He also believes that not enough attention is being paid to North-South relations, and questions what Johnson’s real attitude is to the Belfast Agreement.

Will we have to work through a hard Brexit before we get down to serious business again

“He was on with this rhetoric ‘I’m 100 per cent for the Good Friday Agreement and there’ll be no hard Border on the island of Ireland’ and all the rest of it. But it’s a little bit like his ‘I want to deal with Europe’. There’s no reality to it. He doesn’t spell out.”

Even though Ireland insists it will not be drawn into bilateral negotiations with the UK and will remain under the umbrella of the EU, one source with past experience of Anglo-Irish relations said engagement continues in private.

“What you hear in the public space is the bit of the iceberg that’s above the water and there’s a lot more to it underneath. I can go back to the 1970s, and at the same time there was always a strong current of official and senior official and other levels of quite constructive engagement.

“And that engagement over a period of 30 years did get us through some pretty rough times when pretty bad things we happening.”

Engagement

This source argues that whereas engagement between British and Irish leaders at a European level in the past created space for discussions on Northern Ireland, the reverse may be true in future: that UK-Irish encounters in the North may help with how the UK interacts with the EU.

On a practical level, Teahon says “there are always contacts going on, and I suspect there are contacts going on”.

Ó hUigínn says Ireland, out of self-interest, will be very sensitive to British concerns.

“We would be inside the European Union, they would be outside, and they will need friends in the European Union. There would be elements to build on again. I’m not saying that we would be a proxy for them within the union, but in a legitimate way setting store by the best possible relationship with the European Union.”

All of those who spoke to The Irish Times believe that Ireland and the UK will have no choice but to pick up the pieces after a crash-out Brexit, if there is to be one, and reset relations.

“You still have to work through it,” says Teahon. “We’re obviously going to relate to Britain possibly in a different way going forward. There’s relations with the EU which arguably will become even more important to us, but different.

“It was a piece of reality that in many cases we agreed with Britain in terms of issues like taxation or whatever. Whereas now we’re in a new regime and therefore in our relations with the EU we will have to rethink a bit, and I know that they’re doing this already in the [government] system.”

For Lillis there is “no other possible way forward” than for both countries to work together.

“Will we have to work through a hard Brexit before we get down to serious business again. We will have to work with the British and they with us to get out of the present unfortunate situation.”

Initiative

However, he cautions against any Irish government waiting years, until the British relationship with the EU has settled, to make a move, and says it is up to Dublin to take the initiative. “It’s always a bit more up to Dublin than to London to take initiatives to get sort of an agenda going.”

One of his own ideas is a process whereby both Dublin and London could move to clarify, for both communities in Northern Ireland, the potential shape of the province in a united Ireland.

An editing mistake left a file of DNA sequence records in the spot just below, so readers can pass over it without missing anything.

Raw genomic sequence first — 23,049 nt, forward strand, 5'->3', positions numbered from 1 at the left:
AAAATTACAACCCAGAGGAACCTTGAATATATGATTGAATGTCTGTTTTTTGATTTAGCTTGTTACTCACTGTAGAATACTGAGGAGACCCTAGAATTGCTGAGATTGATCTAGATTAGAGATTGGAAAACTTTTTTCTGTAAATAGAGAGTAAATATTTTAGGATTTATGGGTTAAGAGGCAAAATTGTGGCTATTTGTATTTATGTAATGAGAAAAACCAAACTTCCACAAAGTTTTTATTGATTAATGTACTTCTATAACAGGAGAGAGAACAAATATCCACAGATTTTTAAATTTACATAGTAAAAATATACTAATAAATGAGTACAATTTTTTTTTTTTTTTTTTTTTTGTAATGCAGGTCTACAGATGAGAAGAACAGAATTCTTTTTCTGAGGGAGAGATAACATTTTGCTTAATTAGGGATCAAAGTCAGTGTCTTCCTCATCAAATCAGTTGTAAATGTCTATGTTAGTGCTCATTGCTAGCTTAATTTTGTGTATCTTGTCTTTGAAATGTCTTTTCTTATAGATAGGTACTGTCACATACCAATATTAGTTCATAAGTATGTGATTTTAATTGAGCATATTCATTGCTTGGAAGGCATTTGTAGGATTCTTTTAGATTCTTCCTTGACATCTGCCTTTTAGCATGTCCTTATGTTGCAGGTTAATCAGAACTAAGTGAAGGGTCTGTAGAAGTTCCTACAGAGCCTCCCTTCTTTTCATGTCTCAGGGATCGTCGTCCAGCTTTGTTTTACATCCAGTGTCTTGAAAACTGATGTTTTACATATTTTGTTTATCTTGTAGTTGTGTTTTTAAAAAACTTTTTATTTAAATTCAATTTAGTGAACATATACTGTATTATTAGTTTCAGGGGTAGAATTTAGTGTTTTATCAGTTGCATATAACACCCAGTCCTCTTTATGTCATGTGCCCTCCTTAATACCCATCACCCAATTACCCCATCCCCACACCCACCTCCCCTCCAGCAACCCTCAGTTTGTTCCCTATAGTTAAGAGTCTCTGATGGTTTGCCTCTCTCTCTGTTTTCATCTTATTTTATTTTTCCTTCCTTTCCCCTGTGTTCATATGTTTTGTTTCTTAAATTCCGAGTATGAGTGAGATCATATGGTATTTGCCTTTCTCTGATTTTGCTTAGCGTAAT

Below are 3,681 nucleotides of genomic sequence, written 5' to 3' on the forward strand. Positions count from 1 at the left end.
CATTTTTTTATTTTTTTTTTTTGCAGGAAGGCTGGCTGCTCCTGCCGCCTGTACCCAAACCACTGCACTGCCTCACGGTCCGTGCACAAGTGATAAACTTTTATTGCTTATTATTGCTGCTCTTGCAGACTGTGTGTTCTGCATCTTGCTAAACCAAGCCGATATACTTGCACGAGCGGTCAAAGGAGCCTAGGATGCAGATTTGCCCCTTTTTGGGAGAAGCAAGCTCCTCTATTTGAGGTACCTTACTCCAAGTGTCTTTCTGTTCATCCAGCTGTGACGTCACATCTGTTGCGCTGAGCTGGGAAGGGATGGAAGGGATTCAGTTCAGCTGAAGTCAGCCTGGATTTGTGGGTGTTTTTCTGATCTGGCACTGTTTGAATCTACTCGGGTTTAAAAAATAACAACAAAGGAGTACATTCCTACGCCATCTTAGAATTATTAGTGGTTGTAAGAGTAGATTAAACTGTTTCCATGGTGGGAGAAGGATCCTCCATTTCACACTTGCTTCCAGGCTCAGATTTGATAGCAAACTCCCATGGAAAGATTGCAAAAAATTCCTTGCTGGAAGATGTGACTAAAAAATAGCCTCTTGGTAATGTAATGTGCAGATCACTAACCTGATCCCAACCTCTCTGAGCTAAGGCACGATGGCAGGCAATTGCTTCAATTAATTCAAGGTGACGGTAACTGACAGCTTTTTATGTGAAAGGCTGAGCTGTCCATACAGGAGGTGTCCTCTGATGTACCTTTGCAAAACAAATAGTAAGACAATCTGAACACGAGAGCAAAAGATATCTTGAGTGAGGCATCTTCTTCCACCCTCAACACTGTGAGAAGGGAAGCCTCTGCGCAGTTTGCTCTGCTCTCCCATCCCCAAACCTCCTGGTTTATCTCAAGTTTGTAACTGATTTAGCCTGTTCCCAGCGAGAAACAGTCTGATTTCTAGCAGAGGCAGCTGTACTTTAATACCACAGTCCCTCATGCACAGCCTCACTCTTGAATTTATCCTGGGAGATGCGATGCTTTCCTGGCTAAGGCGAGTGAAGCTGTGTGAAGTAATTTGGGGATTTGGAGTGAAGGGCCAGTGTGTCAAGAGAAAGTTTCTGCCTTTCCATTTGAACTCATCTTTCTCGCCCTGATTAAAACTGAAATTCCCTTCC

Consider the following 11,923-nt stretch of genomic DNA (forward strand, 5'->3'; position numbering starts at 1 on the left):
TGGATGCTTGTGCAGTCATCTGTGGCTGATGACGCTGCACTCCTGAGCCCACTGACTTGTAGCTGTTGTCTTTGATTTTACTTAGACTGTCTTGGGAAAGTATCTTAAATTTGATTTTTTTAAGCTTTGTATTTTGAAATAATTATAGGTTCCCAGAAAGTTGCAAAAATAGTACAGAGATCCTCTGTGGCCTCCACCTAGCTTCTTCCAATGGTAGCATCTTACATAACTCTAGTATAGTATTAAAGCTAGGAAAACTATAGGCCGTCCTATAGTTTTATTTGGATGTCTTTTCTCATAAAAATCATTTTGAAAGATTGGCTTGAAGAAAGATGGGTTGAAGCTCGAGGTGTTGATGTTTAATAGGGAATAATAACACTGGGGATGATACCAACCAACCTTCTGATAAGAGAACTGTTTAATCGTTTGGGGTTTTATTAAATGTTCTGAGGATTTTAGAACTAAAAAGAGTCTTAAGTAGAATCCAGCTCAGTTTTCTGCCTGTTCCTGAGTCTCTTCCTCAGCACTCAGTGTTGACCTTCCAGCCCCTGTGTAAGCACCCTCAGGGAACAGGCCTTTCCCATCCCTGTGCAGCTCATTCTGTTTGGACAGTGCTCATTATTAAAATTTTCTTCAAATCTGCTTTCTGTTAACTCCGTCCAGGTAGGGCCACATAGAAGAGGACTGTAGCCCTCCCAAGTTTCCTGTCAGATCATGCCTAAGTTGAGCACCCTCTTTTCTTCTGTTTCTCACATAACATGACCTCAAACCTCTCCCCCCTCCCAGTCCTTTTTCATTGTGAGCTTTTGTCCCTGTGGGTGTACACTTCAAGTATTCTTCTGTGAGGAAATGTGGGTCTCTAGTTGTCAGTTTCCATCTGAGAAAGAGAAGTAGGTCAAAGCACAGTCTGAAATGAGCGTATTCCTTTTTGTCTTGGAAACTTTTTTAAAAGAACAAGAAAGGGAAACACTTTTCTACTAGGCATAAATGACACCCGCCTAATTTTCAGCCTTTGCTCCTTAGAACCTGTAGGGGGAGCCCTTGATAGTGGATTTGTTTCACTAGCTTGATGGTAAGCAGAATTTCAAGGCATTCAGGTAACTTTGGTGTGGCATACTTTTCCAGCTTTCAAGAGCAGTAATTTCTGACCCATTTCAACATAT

In the event of unity, Lillis argues, the British government would have a responsibility to “work with the Irish government” in representing the concerns of the unionist population.

“That’s a reverse of how the Anglo-Irish agreement worked in ‘85, where the Irish government in practice represented the concerns about the nationalists.”

Ó hUigínn and Teahon also say the debate around unity must be managed over the next decade or so. Teahon is concerned in particular about the economic impact of a no-deal Brexit on Northern Ireland.

“What doesn’t get recognised is the people who would really suffer from a no-deal Brexit is Northern Ireland. I may be too much of an optimist, my friends tell me, but I feel Ireland is very adaptable. I think we will adapt relatively quickly”.

For Ó hUigínn managing unionist concerns will be the greatest challenges of Irish politics over the next decade.

The tragedy of the “Black Swan event of Brexit”, he says, is that it has turned the question of Irish unity into a “game of margins”.

“You have a core hereditary nationalist, a core hereditary unionist and then an in-between item, a swing factor that is very crucial.”

This dynamic has scotched the “secret hope” of those who worked on the Belfast Agreement that “it would create a breathing space, a decompression chamber where people could dismantle the poisons of the past” and calmly consider what kind of future constitutional model they wanted.

“And that a united Ireland if or when it comes on the agenda will do so against a background of a Northern Ireland, you know, not being a failed entity, so to speak. I think that hope is gone.”

Provoking the beast

In the immediate future of Anglo-Irish relations, he says there is “nothing for it except as patiently as we can, and as constructively as we can, try not to break any relationship that we don’t have to”.

“Avoid any sort of provoking the beast or tweaking the tail or anything like that. And then just wait for the exaltation to subside.

“I think the great Mr Johnson – not Boris, but Samuel – said nothing odd lasts long. And what’s happening British politics now is so odd, it will not last long.

“And it’s trying to be poised as best we can for what comes afterwards and I think, by instinct, both the population here and the Government would want to be as constructive as possible.”